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Iceland Mag

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Popularity of the traditional delicacy fermented skate is slipping, worrying some Icelanders

By Staff

  • Preparing the skate Fermented skate has a pungent flavour, and a curious taste, but once you get past the initial impulse to run away holding your nose, it's actually pretty good. Photo/Pjetur Sigurðsson.

According to a new poll by the polling firm mmr the popularity of one of the more pungent Icelandic Christmas traditions, eating fermented skate on “Þorláksmessa”, the mass of St. Thorlak on 23 December, continues to slip.

Read more: Reykjavík will stink of fermented skate on 23 December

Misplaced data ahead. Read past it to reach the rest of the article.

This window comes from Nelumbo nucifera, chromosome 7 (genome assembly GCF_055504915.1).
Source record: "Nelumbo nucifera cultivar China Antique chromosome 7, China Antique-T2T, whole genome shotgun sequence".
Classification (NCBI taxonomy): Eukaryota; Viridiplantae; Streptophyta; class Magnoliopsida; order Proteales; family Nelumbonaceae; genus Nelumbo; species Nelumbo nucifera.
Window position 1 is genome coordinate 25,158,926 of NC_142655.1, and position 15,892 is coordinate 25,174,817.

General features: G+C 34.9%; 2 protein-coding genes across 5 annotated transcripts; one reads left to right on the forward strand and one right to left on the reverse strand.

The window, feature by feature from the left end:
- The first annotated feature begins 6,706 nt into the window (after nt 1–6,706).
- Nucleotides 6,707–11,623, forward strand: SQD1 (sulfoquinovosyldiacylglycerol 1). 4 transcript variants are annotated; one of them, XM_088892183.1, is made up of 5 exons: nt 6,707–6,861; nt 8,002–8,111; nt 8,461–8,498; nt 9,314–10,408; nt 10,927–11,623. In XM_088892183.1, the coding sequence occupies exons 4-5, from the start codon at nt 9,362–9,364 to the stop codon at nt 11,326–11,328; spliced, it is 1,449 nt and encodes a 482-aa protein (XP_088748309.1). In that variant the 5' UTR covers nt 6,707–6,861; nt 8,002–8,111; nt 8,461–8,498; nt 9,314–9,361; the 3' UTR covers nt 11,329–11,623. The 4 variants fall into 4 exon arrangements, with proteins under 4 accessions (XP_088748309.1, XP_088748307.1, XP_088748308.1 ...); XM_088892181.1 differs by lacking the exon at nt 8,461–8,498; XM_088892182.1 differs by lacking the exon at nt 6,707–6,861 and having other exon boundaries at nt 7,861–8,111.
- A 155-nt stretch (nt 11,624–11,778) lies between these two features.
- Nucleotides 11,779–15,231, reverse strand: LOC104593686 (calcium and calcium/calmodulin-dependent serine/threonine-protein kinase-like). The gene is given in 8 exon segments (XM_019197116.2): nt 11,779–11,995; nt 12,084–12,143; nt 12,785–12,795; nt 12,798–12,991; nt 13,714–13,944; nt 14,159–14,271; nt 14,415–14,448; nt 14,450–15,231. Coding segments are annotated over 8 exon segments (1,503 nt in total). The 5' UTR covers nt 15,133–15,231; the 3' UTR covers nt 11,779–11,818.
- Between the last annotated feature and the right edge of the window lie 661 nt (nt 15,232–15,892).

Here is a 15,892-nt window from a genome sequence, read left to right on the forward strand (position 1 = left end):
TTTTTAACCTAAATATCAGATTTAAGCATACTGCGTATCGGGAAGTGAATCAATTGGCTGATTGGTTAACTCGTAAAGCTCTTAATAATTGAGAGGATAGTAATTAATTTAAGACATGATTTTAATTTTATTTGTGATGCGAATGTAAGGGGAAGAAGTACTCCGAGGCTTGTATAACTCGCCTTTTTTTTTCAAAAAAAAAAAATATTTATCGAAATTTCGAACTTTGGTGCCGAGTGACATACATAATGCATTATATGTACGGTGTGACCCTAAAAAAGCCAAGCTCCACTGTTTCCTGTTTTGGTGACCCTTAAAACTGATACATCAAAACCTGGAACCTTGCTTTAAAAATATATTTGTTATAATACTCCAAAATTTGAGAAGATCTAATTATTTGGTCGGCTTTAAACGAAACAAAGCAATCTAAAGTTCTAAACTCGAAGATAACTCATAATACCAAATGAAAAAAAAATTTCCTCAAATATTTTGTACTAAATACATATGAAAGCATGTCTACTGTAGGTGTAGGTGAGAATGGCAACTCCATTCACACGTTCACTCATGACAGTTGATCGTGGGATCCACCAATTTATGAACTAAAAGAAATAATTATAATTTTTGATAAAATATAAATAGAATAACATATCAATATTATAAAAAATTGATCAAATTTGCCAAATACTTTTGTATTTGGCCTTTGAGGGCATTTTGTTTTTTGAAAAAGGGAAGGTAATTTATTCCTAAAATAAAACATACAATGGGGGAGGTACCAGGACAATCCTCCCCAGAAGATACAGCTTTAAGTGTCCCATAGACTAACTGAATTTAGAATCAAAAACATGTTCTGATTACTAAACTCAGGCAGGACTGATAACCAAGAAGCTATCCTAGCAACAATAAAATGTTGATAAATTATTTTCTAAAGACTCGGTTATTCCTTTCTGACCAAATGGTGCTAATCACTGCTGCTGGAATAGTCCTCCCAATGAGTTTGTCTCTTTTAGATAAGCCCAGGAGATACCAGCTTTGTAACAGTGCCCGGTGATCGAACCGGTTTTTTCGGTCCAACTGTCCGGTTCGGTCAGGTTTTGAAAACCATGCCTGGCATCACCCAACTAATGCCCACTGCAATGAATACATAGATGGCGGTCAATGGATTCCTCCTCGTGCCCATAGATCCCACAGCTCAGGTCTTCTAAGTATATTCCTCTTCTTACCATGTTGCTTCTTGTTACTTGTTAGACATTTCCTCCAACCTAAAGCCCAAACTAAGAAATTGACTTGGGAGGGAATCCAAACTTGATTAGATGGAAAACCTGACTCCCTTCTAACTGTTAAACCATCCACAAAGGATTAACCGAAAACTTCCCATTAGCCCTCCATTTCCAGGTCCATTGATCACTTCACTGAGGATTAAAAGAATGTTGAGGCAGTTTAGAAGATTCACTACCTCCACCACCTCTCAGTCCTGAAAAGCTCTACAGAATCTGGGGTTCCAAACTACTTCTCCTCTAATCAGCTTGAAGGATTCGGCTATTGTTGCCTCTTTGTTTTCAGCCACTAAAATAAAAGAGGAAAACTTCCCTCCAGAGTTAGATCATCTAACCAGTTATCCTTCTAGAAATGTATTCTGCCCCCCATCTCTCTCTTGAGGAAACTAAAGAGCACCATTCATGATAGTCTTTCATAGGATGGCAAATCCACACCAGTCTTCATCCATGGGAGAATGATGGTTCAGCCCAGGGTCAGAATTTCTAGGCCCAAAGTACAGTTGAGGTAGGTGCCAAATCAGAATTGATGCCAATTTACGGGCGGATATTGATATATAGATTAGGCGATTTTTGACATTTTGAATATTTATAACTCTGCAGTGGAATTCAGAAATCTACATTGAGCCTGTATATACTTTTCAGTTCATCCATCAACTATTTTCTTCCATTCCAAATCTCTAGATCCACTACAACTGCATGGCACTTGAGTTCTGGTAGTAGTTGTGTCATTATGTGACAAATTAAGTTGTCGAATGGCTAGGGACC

According to the poll only 35.8% of Icelanders plan on eating skate today. Five years ago more than 40% of Icelanders were planning on observing this tradition. The poll found that skate is more popular among men than women, with 42.9% of men planning on eating skate, but only 28.4% of women. Predictably, the tradition is also more popular as we move up the age pyramid. Only 19.8% of those under 29 were planning on eating skate today, but 58.1% of those older than 68.

Read more: Fermented skate is a delicacy like no other (it has been described as eating rotten fish)

The local news site Bæjarins Besta, which specializes in news from the Westfjords, points out that the poll bears the “ominous news that skate-lovers are set to decrease in numbers in the coming years.” The skate-eating tradition has historically been strongest in the Westfjords.

If you are interested in participating in this tradition and thus experience a key element of traditional Icelandic Christmas you can find skate served at numerous restaurants. Finding these is usually pretty simple: Just follow the smell!

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